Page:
I really enjoyed Louise’s first two (award winning) books and have reviewed them here.?Last Kiss opens with a scene that reminds every Irish person of Ann Lovett, a 14 year old who died in childbirth by a shrine of the Virgin Mary, back in 1984. Only 30 years ago but at a time when illegitimacy was regarded as a immoral ‘crime’ in so many ways. Ann and her baby boy both died.? The scene in the book tells of a 15 year old giving birth in a wood, she dies but the baby survives. The teenager’s body is burned and we don’t know what happens to the baby but are pretty sure it isn’t going to have a happy life either.
Move on and we are introduced to that baby, now a 32 year old female, her online persona is ‘Cassie4Casonova’ and she is a murderer, she admits (with some pride it seems) that she killed Pierre, she wears lipstick called Carmine and she is a keen photographer. The narration is told in the first person which is rather unnerving. We usually bond with the narrator, see things from their viewpoint, sympathise with them, want them to be the winner but do we want to bond with a murderer?? The narration does create sympathy for this character as we learn of her cruel past, we admire her for her survival skills but yet, she is a cruel murderer and it seems she has killed again as a art dealer in Dublin is found murdered. As a reader, my feelings are mixed towards her – abhorrence and yet sympathetic.
We then meet the other main characters for the book. Dr Kate Pearson, the criminal psychologist, now separated from her husband and with custody for her young son, she works at building up a profile for the police – using the positioning of the dead body to lead her to the killer’s reliance on tarot cards. Adam O’Connor, free to return to work after his suspension, wants to get back to it and the attraction between them seems as strong as ever. We also meet Sandra, convinced her husband Edgar is having an affair with ‘Cassie4Casanova’ (and of course, we the readers know who that is!). She is convinced her husband’s mistress is invading her home, moving her things, writing her threatening notes. Is she unhinged? She doesn’t seem to trust any of her friends but they seem to be shadowy, suspicious characters – can they really be trusted in any case?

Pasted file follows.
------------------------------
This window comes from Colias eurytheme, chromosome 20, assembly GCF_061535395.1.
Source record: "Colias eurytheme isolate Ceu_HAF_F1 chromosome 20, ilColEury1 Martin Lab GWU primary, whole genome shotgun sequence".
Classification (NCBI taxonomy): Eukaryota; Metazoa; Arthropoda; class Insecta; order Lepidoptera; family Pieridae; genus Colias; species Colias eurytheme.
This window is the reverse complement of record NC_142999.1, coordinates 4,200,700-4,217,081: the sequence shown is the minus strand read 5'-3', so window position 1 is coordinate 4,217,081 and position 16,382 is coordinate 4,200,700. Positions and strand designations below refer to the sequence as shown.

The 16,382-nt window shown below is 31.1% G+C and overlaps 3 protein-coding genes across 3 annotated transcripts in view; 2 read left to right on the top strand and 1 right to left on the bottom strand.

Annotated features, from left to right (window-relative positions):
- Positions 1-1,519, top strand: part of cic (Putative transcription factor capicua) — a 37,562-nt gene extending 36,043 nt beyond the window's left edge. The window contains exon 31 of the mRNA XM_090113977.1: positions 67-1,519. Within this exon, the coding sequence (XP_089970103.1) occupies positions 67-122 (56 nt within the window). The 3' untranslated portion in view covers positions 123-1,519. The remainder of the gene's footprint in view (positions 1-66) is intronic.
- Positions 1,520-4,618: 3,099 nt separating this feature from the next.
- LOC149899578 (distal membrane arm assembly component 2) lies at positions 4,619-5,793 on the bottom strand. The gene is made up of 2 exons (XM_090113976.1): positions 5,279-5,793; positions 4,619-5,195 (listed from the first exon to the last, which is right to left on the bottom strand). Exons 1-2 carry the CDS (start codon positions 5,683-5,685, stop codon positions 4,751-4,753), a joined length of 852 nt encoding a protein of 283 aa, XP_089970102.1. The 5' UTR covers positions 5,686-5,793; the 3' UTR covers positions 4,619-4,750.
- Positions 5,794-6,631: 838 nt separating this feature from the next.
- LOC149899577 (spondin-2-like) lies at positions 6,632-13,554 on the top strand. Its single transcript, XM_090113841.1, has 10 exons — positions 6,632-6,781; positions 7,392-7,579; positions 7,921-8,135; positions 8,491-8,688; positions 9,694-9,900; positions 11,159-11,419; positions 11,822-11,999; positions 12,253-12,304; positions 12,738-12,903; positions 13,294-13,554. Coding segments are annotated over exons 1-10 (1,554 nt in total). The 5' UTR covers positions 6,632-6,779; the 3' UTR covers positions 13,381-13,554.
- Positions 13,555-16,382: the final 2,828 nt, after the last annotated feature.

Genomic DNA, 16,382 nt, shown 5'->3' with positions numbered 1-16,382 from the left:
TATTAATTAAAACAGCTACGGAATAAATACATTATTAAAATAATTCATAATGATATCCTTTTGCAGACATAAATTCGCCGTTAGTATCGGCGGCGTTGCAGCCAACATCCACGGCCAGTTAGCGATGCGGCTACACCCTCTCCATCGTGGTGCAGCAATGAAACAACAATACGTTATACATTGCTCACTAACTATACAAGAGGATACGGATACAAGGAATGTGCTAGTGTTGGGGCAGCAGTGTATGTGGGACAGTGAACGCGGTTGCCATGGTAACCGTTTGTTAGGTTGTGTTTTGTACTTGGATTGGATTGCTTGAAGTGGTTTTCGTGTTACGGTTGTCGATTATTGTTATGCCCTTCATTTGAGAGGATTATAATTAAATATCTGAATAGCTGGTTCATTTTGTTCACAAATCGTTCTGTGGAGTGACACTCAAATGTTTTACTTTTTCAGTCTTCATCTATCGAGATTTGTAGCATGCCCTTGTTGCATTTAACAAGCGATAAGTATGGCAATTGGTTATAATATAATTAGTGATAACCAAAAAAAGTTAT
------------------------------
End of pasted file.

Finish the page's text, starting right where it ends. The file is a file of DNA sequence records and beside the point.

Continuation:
The book provides glimpses into prostitution, SM, incest, parenting, the effects of neglect on young children and as I mentioned above, tarot cards. It all adds up to create a fast paced novel as we wonder if Pearson and O’Connor will find the killer before the next target is killed. Who is the next target? It seems to be Sandra or is it her husband? Or is Edgar the murderer’s unwitting aide? What about Sandra’s friends – are they in cahoots with Edgar and/or the murderer too? Pearson is getting closer, links are established between previous and unsolved murders in Paris and Rome, similar in that the victims’ lips had traces of the Carmine lipstick and that both bodies were laid out in a way that was reminiscent of tarot cards.
Many crime novels have the reader as puzzled as the detective, we see it from their point of view, share their frustrations, try to work out the clues as they are presented to us. In this one though, we know who the murderer is to some extent and I felt impatient waiting for Pearson to ‘catch up’ which, of course, she did. I won’t say any more as it would be a spoiler but the development of the relationship between killer and victim is very clever. The fact the killer is female adds to the novel, it’s unusual for a woman to be so brutal and as she shares her thought processes with us, it almost feels like we are waiting to be discovered too even though we’re also in the dark. Very clever.
A well written, clever and dark novel. Enjoy.